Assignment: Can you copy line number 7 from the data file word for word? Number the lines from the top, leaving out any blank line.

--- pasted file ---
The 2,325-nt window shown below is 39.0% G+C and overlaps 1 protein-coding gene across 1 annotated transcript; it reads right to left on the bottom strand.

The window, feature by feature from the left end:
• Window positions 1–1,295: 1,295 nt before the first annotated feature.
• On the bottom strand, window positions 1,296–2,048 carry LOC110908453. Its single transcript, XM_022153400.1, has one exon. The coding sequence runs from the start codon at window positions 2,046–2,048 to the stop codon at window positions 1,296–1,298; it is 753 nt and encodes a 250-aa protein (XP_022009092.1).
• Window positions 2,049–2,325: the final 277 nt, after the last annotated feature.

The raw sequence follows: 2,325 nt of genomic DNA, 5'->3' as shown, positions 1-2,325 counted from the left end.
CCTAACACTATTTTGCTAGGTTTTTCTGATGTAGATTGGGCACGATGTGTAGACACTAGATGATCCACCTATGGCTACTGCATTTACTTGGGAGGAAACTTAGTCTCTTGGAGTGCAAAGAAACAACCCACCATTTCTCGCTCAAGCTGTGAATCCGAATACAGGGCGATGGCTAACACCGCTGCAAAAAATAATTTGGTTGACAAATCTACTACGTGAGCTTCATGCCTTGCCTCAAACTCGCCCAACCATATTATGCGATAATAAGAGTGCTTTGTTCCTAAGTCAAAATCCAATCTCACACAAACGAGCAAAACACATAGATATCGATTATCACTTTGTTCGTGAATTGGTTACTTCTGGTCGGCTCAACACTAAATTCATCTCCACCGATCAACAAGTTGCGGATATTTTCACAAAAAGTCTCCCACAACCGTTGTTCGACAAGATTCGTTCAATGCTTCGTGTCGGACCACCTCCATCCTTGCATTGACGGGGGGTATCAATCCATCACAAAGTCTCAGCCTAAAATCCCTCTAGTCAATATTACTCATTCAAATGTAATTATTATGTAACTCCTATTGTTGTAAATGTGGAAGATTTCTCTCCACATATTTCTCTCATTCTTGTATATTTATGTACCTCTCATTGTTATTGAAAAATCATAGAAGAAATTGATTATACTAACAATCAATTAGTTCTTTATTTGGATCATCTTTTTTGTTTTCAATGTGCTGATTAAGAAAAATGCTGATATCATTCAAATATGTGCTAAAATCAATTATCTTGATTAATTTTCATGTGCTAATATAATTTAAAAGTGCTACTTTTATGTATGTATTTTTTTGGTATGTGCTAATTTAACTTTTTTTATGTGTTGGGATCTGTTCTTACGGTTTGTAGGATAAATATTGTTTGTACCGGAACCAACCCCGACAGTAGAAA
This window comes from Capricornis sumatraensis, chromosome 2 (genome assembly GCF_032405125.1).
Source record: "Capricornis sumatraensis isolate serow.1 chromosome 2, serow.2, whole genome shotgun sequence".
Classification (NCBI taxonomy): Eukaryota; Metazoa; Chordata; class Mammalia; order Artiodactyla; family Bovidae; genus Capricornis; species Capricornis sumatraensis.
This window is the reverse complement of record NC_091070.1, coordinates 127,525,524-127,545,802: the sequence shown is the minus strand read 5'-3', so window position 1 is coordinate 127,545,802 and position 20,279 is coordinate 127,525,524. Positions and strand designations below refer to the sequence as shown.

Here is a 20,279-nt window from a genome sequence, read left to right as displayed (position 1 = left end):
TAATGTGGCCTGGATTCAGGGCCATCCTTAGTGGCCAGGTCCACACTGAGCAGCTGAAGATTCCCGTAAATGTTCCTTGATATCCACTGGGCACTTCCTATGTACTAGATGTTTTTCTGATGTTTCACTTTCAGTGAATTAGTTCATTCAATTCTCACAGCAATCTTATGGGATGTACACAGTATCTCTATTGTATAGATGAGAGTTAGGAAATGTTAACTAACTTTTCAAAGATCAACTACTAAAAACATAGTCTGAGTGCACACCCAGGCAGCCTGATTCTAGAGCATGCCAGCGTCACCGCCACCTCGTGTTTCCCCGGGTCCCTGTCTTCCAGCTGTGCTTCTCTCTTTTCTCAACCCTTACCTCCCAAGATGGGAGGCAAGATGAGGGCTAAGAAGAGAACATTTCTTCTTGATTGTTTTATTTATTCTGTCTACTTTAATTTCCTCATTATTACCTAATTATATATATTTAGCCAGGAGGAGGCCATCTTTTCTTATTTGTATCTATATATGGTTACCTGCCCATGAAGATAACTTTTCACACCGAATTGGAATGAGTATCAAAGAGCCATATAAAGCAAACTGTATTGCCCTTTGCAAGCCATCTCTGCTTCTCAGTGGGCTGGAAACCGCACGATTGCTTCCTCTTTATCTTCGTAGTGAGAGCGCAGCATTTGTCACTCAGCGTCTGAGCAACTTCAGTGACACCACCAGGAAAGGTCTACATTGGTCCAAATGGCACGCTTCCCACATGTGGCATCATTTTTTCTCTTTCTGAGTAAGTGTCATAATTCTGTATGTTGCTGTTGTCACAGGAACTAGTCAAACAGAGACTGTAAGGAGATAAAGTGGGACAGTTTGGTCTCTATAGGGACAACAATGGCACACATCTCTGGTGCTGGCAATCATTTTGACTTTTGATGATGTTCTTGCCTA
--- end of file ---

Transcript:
CCTAACACTATTTTGCTAGGTTTTTCTGATGTAGATTGGGCACGATGTGTAGACACTAGATGATCCACCTATGGCTACTGCATTTACTTGGGAGGAAACTTAGTCTCTTGGAGTGCAAAGAAACAACCCACCATTTCTCGCTCAAGCTGTGAATCCGAATACAGGGCGATGGCTAACACCGCTGCAAAAAATAATTTGGTTGACAAATCTACTACGTGAGCTTCATGCCTTGCCTCAAACTCGCCCAACCATATTATGCGATAATAAGAGTGCTTTGTTCCTAAGTCAAAATCCAATCTCACACAAACGAGCAAAACACATAGATATCGATTATCACTTTGTTCGTGAATTGGTTACTTCTGGTCGGCTCAACACTAAATTCATCTCCACCGATCAACAAGTTGCGGATATTTTCACAAAAAGTCTCCCACAACCGTTGTTCGACAAGATTCGTTCAATGCTTCGTGTCGGACCACCTCCATCCTTGCATTGACGGGGGGTATCAATCCATCACAAAGTCTCAGCCTAAAATCCCTCTAGTCAATATTACTCATTCAAATGTAATTATTATGTAACTCCTATTGTTGTAAATGTGGAAGATTTCTCTCCACATATTTCTCTCATTCTTGTATATTTATGTACCTCTCATTGTTATTGAAAAATCATAGAAGAAATTGATTATACTAACAATCAATTAGTTCTTTATTTGGATCATCTTTTTTGTTTTCAATGTGCTGATTAAGAAAAATGCTGATATCATTCAAATATGTGCTAAAATCAATTATCTTGATTAATTTTCATGTGCTAATATAATTTAAAAGTGCTACTTTTATGTATGTATTTTTTTGGTATGTGCTAATTTAACTTTTTTTATGTGTTGGGATCTGTTCTTACGGTTTGTAGGATAAATATTGTTTGTACCGGAACCAACCCCGACAGTAGAAA